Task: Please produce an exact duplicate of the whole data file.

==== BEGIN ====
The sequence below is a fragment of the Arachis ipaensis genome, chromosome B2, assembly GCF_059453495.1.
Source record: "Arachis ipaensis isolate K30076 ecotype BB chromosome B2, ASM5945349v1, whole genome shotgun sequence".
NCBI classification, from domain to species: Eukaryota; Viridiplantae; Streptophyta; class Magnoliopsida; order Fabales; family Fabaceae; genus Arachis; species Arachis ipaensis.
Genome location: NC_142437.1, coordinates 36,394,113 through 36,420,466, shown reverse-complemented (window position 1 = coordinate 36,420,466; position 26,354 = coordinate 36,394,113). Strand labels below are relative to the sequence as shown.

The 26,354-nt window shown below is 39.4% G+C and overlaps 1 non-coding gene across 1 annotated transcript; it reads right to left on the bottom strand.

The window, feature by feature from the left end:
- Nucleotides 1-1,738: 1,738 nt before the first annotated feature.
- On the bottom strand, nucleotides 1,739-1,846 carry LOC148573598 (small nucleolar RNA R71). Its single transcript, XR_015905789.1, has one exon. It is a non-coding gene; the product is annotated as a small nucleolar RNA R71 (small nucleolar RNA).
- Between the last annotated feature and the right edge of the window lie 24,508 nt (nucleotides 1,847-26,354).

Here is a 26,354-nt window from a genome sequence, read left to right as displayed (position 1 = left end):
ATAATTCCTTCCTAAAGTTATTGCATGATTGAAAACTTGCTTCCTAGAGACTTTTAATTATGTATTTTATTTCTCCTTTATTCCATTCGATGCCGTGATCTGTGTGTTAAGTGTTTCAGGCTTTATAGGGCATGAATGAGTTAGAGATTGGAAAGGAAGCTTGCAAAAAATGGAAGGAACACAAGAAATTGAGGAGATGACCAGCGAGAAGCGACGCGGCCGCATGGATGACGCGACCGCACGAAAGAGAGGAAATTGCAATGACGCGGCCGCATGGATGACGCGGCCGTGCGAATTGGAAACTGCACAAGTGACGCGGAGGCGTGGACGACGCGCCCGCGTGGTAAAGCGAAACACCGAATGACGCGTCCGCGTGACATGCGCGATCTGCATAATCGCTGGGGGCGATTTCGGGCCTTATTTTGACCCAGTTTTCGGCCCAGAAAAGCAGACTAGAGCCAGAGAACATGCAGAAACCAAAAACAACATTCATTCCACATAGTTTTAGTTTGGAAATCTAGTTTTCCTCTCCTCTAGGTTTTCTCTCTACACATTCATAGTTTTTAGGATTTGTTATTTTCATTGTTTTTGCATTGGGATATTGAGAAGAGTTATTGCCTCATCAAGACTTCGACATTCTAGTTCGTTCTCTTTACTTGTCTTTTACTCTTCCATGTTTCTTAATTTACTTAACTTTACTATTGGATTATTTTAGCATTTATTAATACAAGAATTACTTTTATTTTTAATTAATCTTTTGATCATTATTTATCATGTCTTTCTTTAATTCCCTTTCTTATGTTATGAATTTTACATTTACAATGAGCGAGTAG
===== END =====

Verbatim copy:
The sequence below is a fragment of the Arachis ipaensis genome, chromosome B2, assembly GCF_059453495.1.
Source record: "Arachis ipaensis isolate K30076 ecotype BB chromosome B2, ASM5945349v1, whole genome shotgun sequence".
NCBI classification, from domain to species: Eukaryota; Viridiplantae; Streptophyta; class Magnoliopsida; order Fabales; family Fabaceae; genus Arachis; species Arachis ipaensis.
Genome location: NC_142437.1, coordinates 36,394,113 through 36,420,466, shown reverse-complemented (window position 1 = coordinate 36,420,466; position 26,354 = coordinate 36,394,113). Strand labels below are relative to the sequence as shown.

The 26,354-nt window shown below is 39.4% G+C and overlaps 1 non-coding gene across 1 annotated transcript; it reads right to left on the bottom strand.

The window, feature by feature from the left end:
- Nucleotides 1-1,738: 1,738 nt before the first annotated feature.
- On the bottom strand, nucleotides 1,739-1,846 carry LOC148573598 (small nucleolar RNA R71). Its single transcript, XR_015905789.1, has one exon. It is a non-coding gene; the product is annotated as a small nucleolar RNA R71 (small nucleolar RNA).
- Between the last annotated feature and the right edge of the window lie 24,508 nt (nucleotides 1,847-26,354).

Here is a 26,354-nt window from a genome sequence, read left to right as displayed (position 1 = left end):
ATAATTCCTTCCTAAAGTTATTGCATGATTGAAAACTTGCTTCCTAGAGACTTTTAATTATGTATTTTATTTCTCCTTTATTCCATTCGATGCCGTGATCTGTGTGTTAAGTGTTTCAGGCTTTATAGGGCATGAATGAGTTAGAGATTGGAAAGGAAGCTTGCAAAAAATGGAAGGAACACAAGAAATTGAGGAGATGACCAGCGAGAAGCGACGCGGCCGCATGGATGACGCGACCGCACGAAAGAGAGGAAATTGCAATGACGCGGCCGCATGGATGACGCGGCCGTGCGAATTGGAAACTGCACAAGTGACGCGGAGGCGTGGACGACGCGCCCGCGTGGTAAAGCGAAACACCGAATGACGCGTCCGCGTGACATGCGCGATCTGCATAATCGCTGGGGGCGATTTCGGGCCTTATTTTGACCCAGTTTTCGGCCCAGAAAAGCAGACTAGAGCCAGAGAACATGCAGAAACCAAAAACAACATTCATTCCACATAGTTTTAGTTTGGAAATCTAGTTTTCCTCTCCTCTAGGTTTTCTCTCTACACATTCATAGTTTTTAGGATTTGTTATTTTCATTGTTTTTGCATTGGGATATTGAGAAGAGTTATTGCCTCATCAAGACTTCGACATTCTAGTTCGTTCTCTTTACTTGTCTTTTACTCTTCCATGTTTCTTAATTTACTTAACTTTACTATTGGATTATTTTAGCATTTATTAATACAAGAATTACTTTTATTTTTAATTAATCTTTTGATCATTATTTATCATGTCTTTCTTTAATTCCCTTTCTTATGTTATGAATTTTACATTTACAATGAGCGAGTAG